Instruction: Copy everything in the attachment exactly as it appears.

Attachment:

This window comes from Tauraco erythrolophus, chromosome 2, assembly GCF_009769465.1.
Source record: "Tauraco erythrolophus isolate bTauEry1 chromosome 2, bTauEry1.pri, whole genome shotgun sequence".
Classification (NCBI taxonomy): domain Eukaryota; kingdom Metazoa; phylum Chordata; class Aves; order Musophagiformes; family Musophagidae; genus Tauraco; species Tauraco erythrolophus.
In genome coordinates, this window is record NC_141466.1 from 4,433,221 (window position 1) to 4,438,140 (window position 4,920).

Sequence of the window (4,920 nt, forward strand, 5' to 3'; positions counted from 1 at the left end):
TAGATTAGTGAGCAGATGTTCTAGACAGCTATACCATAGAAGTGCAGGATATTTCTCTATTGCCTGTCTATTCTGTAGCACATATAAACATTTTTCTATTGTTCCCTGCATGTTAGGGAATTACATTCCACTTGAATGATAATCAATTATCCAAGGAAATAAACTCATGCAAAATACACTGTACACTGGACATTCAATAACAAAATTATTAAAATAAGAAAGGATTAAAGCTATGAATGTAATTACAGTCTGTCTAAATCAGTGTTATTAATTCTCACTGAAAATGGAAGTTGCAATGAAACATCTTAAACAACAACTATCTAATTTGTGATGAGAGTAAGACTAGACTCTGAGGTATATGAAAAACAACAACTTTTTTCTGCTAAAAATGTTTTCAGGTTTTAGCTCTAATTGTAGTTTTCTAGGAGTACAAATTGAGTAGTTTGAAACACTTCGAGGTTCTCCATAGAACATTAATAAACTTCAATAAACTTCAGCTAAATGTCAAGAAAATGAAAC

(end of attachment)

This window comes from Tauraco erythrolophus, chromosome 2, assembly GCF_009769465.1.
Source record: "Tauraco erythrolophus isolate bTauEry1 chromosome 2, bTauEry1.pri, whole genome shotgun sequence".
Classification (NCBI taxonomy): domain Eukaryota; kingdom Metazoa; phylum Chordata; class Aves; order Musophagiformes; family Musophagidae; genus Tauraco; species Tauraco erythrolophus.
In genome coordinates, this window is record NC_141466.1 from 4,433,221 (window position 1) to 4,438,140 (window position 4,920).

Sequence of the window (4,920 nt, forward strand, 5' to 3'; positions counted from 1 at the left end):
TAGATTAGTGAGCAGATGTTCTAGACAGCTATACCATAGAAGTGCAGGATATTTCTCTATTGCCTGTCTATTCTGTAGCACATATAAACATTTTTCTATTGTTCCCTGCATGTTAGGGAATTACATTCCACTTGAATGATAATCAATTATCCAAGGAAATAAACTCATGCAAAATACACTGTACACTGGACATTCAATAACAAAATTATTAAAATAAGAAAGGATTAAAGCTATGAATGTAATTACAGTCTGTCTAAATCAGTGTTATTAATTCTCACTGAAAATGGAAGTTGCAATGAAACATCTTAAACAACAACTATCTAATTTGTGATGAGAGTAAGACTAGACTCTGAGGTATATGAAAAACAACAACTTTTTTCTGCTAAAAATGTTTTCAGGTTTTAGCTCTAATTGTAGTTTTCTAGGAGTACAAATTGAGTAGTTTGAAACACTTCGAGGTTCTCCATAGAACATTAATAAACTTCAATAAACTTCAGCTAAATGTCAAGAAAATGAAAC